We carry on the next morning, taking the bend and driving northward now along New Zealand’s East Coast. We stop as signs direct us to little attractions, like“Jack’s Blowhole”. We stop, make the hike, and find Jack’s Blowhole isn’t blowing right now. We should have timed it better with high tide. But who can coordinate all these random factors?
We drive through town and buy a giant box of plums, nectarines, and peaches for $25.00. There are even strange green plums that are some of the best I’ve ever tasted. Delicious.
We are too far inland now to find penguins, so they are going to have to wait again. We find a campsite at the Sinclaire Wetlands and reserve our spot.
Sinclaire Wetlands is a bird preserve in the middle of vast swaths of land the kiwis have drained
for ranching and farming. It’s an area left wild in the midst of tractors, rows of corn, herds of sheep, and cattle. I’m hoping to track down a few pretty birds the next morning.
In the meantime, we pop up the road for a little mountain bike ride. Government Track is supposed to be a single track that winds itself up and through native jungle and forest seven miles each way. Muddy and slick over rocks that feel like ice, we have to walk the first three switchbacks. But, then the trail gives way to a perfect climb, padded with fallen jungle leaves and fern fronds. Andrew takes the lead to clear off the spiderwebs and the spidery inhabitants, usually with his face. One might reach out and clear a spider web with one’s hand, if the sun is dancing from the strands just right. But usually you can’t see the web and it pastes itself to your face. Then, you claw at your face to try to pull it away, hoping that the spider is just little and that it is not hungry. Gentlemen never sail to weather (up wind) and Gentlemen never make their lady clear spiderwebs with their face.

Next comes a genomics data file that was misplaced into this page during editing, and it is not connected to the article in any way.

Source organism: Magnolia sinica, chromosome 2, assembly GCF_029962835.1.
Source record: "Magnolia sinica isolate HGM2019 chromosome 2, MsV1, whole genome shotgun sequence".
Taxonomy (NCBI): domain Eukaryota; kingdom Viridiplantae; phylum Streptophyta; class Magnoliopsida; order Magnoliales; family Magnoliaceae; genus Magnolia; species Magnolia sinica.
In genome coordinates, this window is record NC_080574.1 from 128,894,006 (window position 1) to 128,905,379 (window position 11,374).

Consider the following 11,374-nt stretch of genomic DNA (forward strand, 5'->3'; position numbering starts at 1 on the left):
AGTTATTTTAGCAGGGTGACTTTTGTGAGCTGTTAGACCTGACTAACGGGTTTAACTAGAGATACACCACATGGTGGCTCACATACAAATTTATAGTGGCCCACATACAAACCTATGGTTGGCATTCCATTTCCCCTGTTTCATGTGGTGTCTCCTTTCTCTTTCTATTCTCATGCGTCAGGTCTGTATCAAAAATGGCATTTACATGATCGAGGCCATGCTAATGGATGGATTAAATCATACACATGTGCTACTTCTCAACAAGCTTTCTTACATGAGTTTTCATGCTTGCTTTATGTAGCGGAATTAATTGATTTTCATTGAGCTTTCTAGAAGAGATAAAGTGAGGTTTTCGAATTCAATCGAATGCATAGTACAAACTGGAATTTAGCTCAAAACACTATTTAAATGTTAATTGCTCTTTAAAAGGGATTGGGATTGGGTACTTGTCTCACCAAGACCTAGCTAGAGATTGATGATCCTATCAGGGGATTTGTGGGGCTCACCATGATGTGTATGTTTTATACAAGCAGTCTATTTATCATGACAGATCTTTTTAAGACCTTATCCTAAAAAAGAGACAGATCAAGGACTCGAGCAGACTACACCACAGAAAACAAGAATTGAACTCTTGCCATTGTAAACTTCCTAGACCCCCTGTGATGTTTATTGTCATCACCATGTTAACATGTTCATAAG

About four miles in, we come upon an area where the ill used trail is flooded with water, mud and cow plop. We cross the first plop pond hopping over slick rocks, but when we reach the second plop pond, there are no rocks to hop and it is much to large to skirt around. Andrew attempts to build a bridge with a log and a few rocks. Cows “mmhherrrruuuwww” in the distance. We cross the pond, pedal about ten more feet and find….another large pond. We look forward and see cow hooves have dug holes in the trail and the mud continues for the foreseeable future. Meh. We turn around and head back down hill.
Back at the road, we find a pretty little river in which to take a swim. The water is cold, the rocks beneath our feet smooth. We are warm from our ride and the sun is out, so we jump in. Once we have cooled down, we relax on the pillow of soft grass surrounded by flowers…until the black flies find us and swarm in for a snack.
Then, we run, hoist the bikes back into the van and head back to camp.
We turn in early, because I have high hopes for the Wetlands at dawn. My watch beeps at me at 6 a.m., I hit snooze, but then Andrew pushes me out the van door. Eyes still squinty with sleep, I wrap my camera around my neck, grab my extra lens and tie on my boots. The grass is dewy, and my socks are already wet.
We hike along the path and as the sun peeks over the horizon, we are surrounded in mist. The grasses play chameleon, one minute gold the next pink or red with the sunrise hues.
One of New Zealand’s birds — the one I call a blue chicken — trots down the path in front of us trying to avoid our footsteps. He has taken the path right in front of us, so his attempt to avoid dour footsteps is failing. New Zealand has the laziest birds. Many don’t fly at all, and others only fly when they absolutely have to. The blue chicken is in this latter category.
WHY ARE YOU FOLLOWING ME!?!??! He seems to look back and say. Finally, he veers to the left.
We don’t find many other birds, but I am enraptured by the dew covered spiderwebs. Little drops of crystalline water have collected along the delicate strands of web and are stuck there. They look like a necklace made of diamond pearls, if such a thing existed. Such a simple thing, I bet spiderwebs dress up like this every dewy morning, everywhere across the world. And yet, it is only on my 12,922 day of my life that I take notice. It’s nice though. A new surprise, a new beautiful thing to love - even after all this time.